I happen to be a rather cynical person, and as such I do not really get into the whole “think positive” group. So it was a pleasant surprise when I heard from an old friend and she asked me to fill a form to apply for a youth leadership conference. I had not heard of the conference, or anything related to it, but I filled the form anyway, figuring I won’t get in and might as well try it. Little did I know that this would be the beginning of a life changing experience for me.

Markhor is a unique leadership conference: It does not take place in stuffy hotel rooms where people lecture you on boring topics and you stuff your face and then go back home. It is an experience in itself. Taking place at nearly ten thousand feet above sea level, at Mukshpuri top, it is the first Wilderness-based youth leadership conference where people are put in difficult and rewarding situations, where they learn everything from problem-solving to teamwork first hand, while surrounded by the unparalleled beauty of nature, free from the tethers of technology.

As it happened, I did get selected as one of the 120-odd delegates to the conference, from almost 1800 applications sent. I was still apprehensive: I had never hiked before and I was, and am, very out of shape. I went along with it anyway. The morning of the trip, we were sitting around a small table at the Islamabad ibex club. Joining me were 11 strangers, people I had not met before and I was as different as possible. This was my tribe, Kolach, one of ten named after the regions of Pakistan. From these strangers, over the next 4 days, fights would be had and lasting friendships will be formed.

The trek to Mukshpuri top is long, especially for people that are unaccustomed to walks that long, and are loaded with luggage. The tribe very quickly figured that out but they pressed on. We kept going until the very end, even though daylight faded very quickly around us and we seemed to have more differences of opinion than we had differences among us. And boy, were there differences among us! While the conference boasted delegates from all over Pakistan, representing 38 cities and over a hundred universities and colleges, there was an even smaller representative group of the mini Pakistan Markhor. We had people from all four provinces and every culture was represented in our mini-mini-Pakistan.

The first day, after reaching the campsite, we were made to cook our dinner and that was our first experience of both conflict and teamwork in earnest. If too many cooks spoil the broth, they make an excellent daal. The daal we cooked, by dumping everything we had into the pot and cooking it for however long it took will probably be one of the best meals I have eaten and will ever eat in my lifetime. The bickering and yet still working to make sure we won’t go hungry is just one of the dozens of memorable experiences I had during the entire conference.

The war cry for Markhor was #FitForPakistan. That was indeed what we were turned into during the four days of intense physical tasks coupled with lectures by industry leaders from all over Pakistan. The lectures themselves were less like classroom lectures and more akin to talks where the listeners were encouraged to participate. Even a cynic as myself was overtaken by the positivity of the atmosphere and the scenery. Atop the green mountain, without any technological distractions, I was forced to confront my shortcomings as a person, and surrounded by mentors that we could just walk up to and talk to without any reservation, gave me the opportunity to figure out the answers to a lot of questions that had plagued me throughout my life and at least make headway in fixing myself.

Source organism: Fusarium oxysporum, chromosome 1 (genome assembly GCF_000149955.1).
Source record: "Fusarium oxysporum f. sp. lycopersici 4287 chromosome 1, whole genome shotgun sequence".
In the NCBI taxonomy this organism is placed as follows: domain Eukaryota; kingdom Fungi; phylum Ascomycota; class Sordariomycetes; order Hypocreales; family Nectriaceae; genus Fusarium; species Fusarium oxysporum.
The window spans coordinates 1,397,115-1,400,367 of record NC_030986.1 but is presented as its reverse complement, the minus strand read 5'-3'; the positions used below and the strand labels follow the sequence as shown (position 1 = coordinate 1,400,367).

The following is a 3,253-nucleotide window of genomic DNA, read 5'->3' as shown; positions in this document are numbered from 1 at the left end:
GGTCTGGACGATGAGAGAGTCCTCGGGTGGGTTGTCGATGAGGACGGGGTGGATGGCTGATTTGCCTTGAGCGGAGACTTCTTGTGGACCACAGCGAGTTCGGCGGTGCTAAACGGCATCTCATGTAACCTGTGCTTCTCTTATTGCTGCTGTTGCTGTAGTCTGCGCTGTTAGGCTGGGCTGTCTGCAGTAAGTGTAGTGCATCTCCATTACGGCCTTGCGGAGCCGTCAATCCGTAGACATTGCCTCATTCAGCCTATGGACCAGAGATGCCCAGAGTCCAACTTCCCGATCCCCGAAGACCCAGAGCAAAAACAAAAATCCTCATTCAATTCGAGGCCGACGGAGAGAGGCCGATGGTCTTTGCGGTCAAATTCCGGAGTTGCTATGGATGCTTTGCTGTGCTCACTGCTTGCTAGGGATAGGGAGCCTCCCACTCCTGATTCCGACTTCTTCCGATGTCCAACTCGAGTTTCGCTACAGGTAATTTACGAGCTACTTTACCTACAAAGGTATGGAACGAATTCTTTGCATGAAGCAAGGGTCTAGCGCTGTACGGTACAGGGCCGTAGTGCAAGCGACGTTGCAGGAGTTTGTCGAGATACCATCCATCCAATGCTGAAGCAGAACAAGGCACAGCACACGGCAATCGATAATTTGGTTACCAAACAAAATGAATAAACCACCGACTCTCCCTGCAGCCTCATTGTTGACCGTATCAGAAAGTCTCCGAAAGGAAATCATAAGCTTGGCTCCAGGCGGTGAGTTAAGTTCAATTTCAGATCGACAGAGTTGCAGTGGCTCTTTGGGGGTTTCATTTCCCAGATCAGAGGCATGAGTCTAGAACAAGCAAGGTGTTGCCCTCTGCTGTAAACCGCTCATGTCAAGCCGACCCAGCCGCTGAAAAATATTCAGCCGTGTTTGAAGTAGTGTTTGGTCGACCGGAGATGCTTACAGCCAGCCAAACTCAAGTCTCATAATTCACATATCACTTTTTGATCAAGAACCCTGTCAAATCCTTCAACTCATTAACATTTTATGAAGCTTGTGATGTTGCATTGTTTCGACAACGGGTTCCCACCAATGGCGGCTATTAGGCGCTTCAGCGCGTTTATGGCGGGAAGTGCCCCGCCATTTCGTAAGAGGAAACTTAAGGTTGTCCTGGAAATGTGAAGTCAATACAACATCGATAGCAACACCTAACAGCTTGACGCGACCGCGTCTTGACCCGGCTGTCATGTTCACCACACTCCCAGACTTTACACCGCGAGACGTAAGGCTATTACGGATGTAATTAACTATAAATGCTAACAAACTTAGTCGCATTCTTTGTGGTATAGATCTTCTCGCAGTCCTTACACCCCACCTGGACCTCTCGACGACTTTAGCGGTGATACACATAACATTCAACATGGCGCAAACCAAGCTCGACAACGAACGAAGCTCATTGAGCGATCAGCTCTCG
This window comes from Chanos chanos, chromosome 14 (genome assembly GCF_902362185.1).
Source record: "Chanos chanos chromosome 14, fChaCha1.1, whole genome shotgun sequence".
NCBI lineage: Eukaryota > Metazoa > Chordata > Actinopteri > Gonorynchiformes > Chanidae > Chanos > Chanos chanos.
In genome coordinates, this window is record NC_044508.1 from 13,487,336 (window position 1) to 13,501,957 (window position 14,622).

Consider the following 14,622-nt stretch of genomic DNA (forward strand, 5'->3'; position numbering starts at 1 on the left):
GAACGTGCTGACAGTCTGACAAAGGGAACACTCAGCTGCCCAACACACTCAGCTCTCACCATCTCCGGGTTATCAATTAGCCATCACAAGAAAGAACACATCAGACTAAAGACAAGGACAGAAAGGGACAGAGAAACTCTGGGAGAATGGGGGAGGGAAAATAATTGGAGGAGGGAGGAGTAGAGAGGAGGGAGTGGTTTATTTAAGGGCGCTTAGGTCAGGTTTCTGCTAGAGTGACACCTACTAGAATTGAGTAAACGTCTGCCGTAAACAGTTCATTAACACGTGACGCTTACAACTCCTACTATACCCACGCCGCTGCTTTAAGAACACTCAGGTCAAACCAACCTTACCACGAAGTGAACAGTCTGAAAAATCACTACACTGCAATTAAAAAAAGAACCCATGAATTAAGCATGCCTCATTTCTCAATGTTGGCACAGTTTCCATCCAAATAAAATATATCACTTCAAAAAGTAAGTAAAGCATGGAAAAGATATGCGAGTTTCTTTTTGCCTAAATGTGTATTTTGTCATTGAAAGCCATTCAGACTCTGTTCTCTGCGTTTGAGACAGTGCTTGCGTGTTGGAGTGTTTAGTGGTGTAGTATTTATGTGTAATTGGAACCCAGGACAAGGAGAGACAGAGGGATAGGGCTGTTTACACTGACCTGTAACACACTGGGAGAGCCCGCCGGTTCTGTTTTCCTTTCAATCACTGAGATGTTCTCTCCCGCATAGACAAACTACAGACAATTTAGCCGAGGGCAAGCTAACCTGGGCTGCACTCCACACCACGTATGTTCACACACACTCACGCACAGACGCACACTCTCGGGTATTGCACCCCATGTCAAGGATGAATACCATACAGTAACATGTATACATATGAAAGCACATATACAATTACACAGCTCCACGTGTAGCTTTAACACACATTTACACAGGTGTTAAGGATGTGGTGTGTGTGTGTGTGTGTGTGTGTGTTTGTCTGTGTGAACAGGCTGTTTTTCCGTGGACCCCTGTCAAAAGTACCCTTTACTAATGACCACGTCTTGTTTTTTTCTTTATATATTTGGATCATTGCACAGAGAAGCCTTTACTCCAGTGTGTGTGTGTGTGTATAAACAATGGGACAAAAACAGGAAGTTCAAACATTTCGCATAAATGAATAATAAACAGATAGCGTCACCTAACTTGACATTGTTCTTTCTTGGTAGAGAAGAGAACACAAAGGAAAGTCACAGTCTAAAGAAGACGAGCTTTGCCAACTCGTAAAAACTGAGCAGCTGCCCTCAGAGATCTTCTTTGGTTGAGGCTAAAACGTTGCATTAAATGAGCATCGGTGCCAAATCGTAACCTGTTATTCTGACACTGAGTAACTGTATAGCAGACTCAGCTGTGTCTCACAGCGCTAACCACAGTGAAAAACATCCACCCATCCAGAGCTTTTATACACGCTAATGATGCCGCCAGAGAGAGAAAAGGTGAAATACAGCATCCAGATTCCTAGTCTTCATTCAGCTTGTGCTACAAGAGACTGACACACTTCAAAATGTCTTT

That is not to say that the conference was all introspection and self flagellation: We had bonfires every night, where we would gather around the fire and swap stories. Where Mr. Faiq Sadiq would tell us about his story and just like him, the participants will tell why they were at Markhor. There was a cultural night, where all tribes were dissolved and people represented their cultures, from Chitral and Gilgit-Baltistan, to Karachi, From Khyber Pakhtunkhwa to Punjab and from Balochistan to interior Sindh. Everyone was given equal representation and time and everyone performed with pride, as Pakistanis and as the culture they were representing.

The walk back was difficult: In just a few hours, we had become accustomed to life on the top of the mountain and people we had never met in our life had become our family, but all good things come to an end. We came back, with great memories, new friendships and laughter. This was an unforgettable event in my life.

I would like to name everyone in my tribe, because they were instrumental in making Markhor an important milestone in my life. I would thank Mehreen, Maryam, Ahmareen, Nighat, Ekram, Haneef, Salman, Waqas, Kamran, Arsalan and Uzair, for being the best tribe members I could ever ask for and I would thank Hamza for being a great shepherd, even if it meant he had to hike up and down the same track twice.

I went to Markhor a loner and a cynic, having lost a lot of my faith in humanity but I have come back a Markhor: Strong, resilient and resourceful and once again willing to work to the best of my abilities to make this world a better place. I am a Markhor. I will forever be one.